9th speaker was also against it. “Every student has a right to not being bullied, but why is it all about LGBT? They brought up 90% of the time. All these displays are cute,” he added, “but will Christians be able to put on displays of Christmas, Easter, Jesus on a cross? and what about Jews and all others?” (Good point, Sir).

Speaker 10: “Honoring and celebrating should not be passed,” because “not all families structures should be honored. There are different structures of families: families with spouse in prison, drug addicted, families with two moms and two dads, polygamous, divorced, or living with multiple partners. According to the research, all of these are not the best arrangements for children.” Therefore, school district board should not celebrate all families as equally beneficial.

Speaker 11 was concerned with setting aside the whole month to honor LGBT! “There are not enough school months to celebrate other groups. What about school virgins, green-eyed, left-handed, handicapped, and many other groups that are also special and need to be protected? Everyone who contributed to the society should be praised, but not for their sexual behavior.”

Presenter #12 urged the board to vote “yes” on the R3 to avoid casting aside the LGBT as a 2nd class.

Next person (#13) felt that R3 is a confusion. “It exclusively supports LGBT, the group representing 2-3% of the population, while Christians come close to 15%, and they cannot even say the word “Christmas.” Recommendation three is falsely disguised. We can accept LGBT, but we don’t have to celebrate them.”

Speaker 14: “R3 promotes special status for one group. What if every other group will come to you (the board) and request the same protection/status, will the school accommodate all groups equally? Will it even have enough resources (time, space, staff…)? It is not possible. R3 simply says: Some people are more equal than others. Please remove this recommendation; it’s unnecessary.”

Speaker 15. “When I was young, I was bullied,” (and the gentleman provided few terrible examples from his school years). “I was bullied not because I was gay, but because I was small and had bad teeth.” The speaker then brought up few other examples of bullying mostly based on students’ physical appearance (acne, weight, clothes, etc). “We were all bullied because we were different, and R3 doesn’t protect that. It simply says: “you don’t belong to the favorable class.” R3 falls short on its primary goal – stopping bullying. It promotes LGBT lifestyle. We don’t need to promote politically-correct policies.”

Speaker 16 urges “to not approve R3, as it goes too far. We could settle on “tolerance,” but not “honoring.” R3 fails to acknowledge morals and Christian values that ARE the large part of our community.”

Speaker 17: “The recommendation interferes with morality. “As Catholics, we are taught that some things aren’t moral. Promoting LGBT offends morality of all Catholics and Christians. Take out the “LGBT” group, and put “all students.” School isn’t place for expressing sex.”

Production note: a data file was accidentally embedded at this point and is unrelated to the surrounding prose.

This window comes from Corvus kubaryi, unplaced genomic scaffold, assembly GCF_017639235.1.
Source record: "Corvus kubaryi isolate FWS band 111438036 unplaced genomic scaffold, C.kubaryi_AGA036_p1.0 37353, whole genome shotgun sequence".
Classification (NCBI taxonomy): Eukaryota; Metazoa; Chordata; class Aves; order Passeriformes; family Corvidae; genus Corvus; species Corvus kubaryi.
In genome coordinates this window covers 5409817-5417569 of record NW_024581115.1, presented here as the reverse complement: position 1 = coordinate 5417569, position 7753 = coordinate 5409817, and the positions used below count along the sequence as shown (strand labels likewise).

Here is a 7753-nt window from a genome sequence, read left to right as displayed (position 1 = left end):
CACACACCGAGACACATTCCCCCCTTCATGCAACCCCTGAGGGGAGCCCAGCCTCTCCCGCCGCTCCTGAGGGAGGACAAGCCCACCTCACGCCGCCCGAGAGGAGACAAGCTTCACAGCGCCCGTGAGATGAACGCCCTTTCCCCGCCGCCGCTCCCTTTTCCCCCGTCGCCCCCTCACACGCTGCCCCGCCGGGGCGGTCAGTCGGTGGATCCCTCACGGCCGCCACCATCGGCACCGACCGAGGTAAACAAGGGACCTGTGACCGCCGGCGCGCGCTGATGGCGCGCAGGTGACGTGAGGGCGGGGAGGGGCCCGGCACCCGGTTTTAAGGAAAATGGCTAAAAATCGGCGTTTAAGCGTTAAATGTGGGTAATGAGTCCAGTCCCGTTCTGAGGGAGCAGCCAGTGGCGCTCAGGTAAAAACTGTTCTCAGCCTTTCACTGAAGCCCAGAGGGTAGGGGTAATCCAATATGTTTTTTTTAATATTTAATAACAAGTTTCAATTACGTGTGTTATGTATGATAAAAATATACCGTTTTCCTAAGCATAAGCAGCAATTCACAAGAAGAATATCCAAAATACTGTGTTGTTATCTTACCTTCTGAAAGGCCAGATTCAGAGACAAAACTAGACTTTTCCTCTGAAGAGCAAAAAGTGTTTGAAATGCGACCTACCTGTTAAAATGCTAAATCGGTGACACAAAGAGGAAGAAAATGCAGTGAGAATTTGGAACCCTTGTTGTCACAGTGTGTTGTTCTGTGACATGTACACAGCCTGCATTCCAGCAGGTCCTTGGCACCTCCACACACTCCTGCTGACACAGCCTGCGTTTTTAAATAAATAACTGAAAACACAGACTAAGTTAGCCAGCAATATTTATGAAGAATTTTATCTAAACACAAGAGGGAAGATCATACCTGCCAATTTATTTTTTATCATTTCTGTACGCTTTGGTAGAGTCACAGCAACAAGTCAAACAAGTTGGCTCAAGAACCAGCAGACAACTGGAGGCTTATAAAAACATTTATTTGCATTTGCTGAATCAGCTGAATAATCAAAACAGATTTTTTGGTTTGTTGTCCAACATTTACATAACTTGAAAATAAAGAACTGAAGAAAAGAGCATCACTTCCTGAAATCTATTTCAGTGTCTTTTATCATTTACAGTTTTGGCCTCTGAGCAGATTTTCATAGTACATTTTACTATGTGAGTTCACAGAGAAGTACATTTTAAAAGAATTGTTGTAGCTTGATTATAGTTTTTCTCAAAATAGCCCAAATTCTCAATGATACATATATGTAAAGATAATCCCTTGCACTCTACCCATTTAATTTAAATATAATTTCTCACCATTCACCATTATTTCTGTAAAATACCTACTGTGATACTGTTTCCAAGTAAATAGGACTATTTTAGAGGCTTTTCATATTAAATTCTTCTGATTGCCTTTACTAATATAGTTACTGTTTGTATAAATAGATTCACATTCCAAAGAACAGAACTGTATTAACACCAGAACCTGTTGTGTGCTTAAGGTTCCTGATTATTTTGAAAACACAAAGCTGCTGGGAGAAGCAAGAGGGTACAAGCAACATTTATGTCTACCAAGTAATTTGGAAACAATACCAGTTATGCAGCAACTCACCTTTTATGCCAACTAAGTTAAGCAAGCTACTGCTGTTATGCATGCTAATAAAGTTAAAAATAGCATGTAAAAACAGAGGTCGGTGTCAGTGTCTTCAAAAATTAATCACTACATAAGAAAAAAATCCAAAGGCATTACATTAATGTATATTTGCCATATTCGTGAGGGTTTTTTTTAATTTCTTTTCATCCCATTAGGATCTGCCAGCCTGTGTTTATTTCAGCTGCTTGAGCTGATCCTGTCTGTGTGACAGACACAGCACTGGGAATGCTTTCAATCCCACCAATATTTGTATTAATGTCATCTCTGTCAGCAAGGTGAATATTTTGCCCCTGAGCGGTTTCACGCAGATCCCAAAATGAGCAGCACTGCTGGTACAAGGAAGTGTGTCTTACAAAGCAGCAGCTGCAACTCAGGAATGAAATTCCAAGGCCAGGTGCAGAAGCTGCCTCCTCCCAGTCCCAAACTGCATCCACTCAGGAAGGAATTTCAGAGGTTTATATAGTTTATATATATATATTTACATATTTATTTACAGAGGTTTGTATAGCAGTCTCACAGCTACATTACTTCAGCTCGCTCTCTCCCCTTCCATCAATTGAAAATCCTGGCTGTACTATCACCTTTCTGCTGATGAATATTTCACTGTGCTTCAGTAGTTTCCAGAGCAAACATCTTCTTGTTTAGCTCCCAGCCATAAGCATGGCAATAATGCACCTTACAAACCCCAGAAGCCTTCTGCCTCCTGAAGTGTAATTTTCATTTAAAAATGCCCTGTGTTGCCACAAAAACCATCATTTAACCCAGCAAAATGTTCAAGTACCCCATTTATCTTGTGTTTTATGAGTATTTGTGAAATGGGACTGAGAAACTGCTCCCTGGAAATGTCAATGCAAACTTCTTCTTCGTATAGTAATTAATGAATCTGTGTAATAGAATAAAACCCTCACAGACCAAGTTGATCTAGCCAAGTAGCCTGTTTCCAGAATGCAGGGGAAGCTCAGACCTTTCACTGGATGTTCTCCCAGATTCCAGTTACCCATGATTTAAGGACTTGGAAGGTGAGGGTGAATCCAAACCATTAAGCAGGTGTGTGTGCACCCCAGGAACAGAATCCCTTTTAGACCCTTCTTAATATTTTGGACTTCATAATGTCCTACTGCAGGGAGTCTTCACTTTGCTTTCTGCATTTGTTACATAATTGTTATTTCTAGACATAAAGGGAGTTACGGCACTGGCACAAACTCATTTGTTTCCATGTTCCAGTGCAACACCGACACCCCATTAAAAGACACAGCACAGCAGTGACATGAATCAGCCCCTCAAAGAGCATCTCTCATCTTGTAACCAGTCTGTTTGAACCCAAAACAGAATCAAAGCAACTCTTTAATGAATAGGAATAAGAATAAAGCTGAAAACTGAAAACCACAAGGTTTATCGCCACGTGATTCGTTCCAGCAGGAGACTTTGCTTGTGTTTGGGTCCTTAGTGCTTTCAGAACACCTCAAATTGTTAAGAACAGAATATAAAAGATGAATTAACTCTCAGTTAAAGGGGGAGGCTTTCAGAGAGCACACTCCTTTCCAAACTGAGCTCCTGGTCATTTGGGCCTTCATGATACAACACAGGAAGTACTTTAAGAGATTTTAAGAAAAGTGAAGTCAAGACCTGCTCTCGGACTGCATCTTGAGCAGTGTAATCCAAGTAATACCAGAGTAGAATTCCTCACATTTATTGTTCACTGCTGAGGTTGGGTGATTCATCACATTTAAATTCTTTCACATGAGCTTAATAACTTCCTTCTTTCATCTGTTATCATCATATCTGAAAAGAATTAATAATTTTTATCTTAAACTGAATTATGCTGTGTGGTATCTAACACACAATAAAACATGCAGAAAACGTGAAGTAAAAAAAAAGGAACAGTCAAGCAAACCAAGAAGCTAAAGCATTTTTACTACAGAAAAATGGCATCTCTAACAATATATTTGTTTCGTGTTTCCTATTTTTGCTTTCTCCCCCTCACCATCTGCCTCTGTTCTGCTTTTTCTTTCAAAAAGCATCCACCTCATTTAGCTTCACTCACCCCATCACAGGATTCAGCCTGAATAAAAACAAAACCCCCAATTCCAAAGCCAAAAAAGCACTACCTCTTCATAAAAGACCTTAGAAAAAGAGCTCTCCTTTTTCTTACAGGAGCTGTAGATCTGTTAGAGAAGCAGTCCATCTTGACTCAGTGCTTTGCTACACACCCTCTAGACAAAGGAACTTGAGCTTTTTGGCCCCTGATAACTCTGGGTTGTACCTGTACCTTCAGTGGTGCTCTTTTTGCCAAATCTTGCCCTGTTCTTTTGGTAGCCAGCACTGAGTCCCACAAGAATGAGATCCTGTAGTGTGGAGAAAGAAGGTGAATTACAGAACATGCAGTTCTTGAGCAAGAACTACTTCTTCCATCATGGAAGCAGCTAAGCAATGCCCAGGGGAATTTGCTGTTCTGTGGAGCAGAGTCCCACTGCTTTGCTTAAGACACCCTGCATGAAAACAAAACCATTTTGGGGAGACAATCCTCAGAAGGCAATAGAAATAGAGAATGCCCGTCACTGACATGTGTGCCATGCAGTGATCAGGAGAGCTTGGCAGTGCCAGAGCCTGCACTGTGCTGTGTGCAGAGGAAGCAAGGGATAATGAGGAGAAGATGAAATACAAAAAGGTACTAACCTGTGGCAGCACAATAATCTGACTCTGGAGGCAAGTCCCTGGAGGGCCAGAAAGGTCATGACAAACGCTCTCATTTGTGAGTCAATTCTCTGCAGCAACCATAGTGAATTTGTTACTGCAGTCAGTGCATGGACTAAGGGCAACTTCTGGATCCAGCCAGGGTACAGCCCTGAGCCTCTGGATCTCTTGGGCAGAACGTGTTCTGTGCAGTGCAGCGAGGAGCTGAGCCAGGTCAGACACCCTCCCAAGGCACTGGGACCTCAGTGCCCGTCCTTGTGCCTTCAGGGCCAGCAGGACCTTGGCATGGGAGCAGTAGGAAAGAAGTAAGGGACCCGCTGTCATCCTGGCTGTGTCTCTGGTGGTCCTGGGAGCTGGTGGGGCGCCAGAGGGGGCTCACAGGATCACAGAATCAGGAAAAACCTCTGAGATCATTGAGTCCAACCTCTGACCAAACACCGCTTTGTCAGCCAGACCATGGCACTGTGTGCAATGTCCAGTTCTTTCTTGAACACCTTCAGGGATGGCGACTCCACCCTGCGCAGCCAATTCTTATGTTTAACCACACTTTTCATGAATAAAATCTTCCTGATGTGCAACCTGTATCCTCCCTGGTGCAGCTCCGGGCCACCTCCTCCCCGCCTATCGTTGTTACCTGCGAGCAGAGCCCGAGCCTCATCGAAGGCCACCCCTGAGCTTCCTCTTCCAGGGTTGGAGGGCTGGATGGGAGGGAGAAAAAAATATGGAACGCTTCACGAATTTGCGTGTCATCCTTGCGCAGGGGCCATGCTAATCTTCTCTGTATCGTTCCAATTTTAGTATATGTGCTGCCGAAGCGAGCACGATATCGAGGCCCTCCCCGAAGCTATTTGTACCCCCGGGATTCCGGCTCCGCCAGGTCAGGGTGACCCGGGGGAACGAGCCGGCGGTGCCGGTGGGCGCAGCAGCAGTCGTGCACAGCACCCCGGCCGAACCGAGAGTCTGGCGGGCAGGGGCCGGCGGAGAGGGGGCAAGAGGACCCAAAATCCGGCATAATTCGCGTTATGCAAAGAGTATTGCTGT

Speaker 18 – Julie Blaha, a math and science teacher at Jackson Middle School. She expressed that as a teacher, she knows how important it is to keep welcoming environment in the classroom for students’ better achievement (somehow praising LGBT in classroom creates better learning environment). She felt that the R3 is a good start. (Parents, if Mrs. Blaha teaches your son or daughter, ask her how homosexuality enriches science curriculum).

Speaker 19 called board to respectfully oppose the R3. “School board’s job is not to be involved with celebrating sex. As a taxpayer, I want the school district to focus on math, grammar, and academics, not on students sex lives, especially when it’s so controversial.”

Speaker 20: “R3 includes the minority, but excludes the majority. We are what we celebrate; we are becoming what we are celebrating. Please vote no.”

Speaker 21 was short in his speech, but stated that he “affirms the last speaker very much.”

So, this is the moment, where it gets really interesting. In the beginning, the Task Force members have stated that they noted a positive feedback from the public regarding the recommendation. Then we heard 21 people testifying…only 5 of them (less than 25%) thought it’s worth trying. On Monday, the 9th, board will vote. Will they even consider what members of Anoka-Hennepin School district think? Or will they follow their old pattern: urgently find a few pro-LGBT speakers for their Monday meeting and give them opportunity to express their “public opinion” for the record and then vote? That could possibly happen. Therefore, I urge you, dear parents, to keep their mail boxes full the entire week. Please keep calling and sending e-mails urging them to NOT pass the recommendation 3. Ever if you are not in the district, it is still in your best interest to act, as the same policy could be coming your way soon.

Here is contact information:

Tom Heidemann, School Board Chair, District 1, 763-506-4795

Marci Anderson, School Board Vice Chair, District II, 763-506-4150

Bill Harvey, Treasurer, District 3, 763-506-7743

William Fields, Director, District 4, 763-506-5847

Jeff Simon, Clerk, District 6, 763-506-7742

Emails should be sent to Sue Seul, Administrative Assistant at or 763-506-1002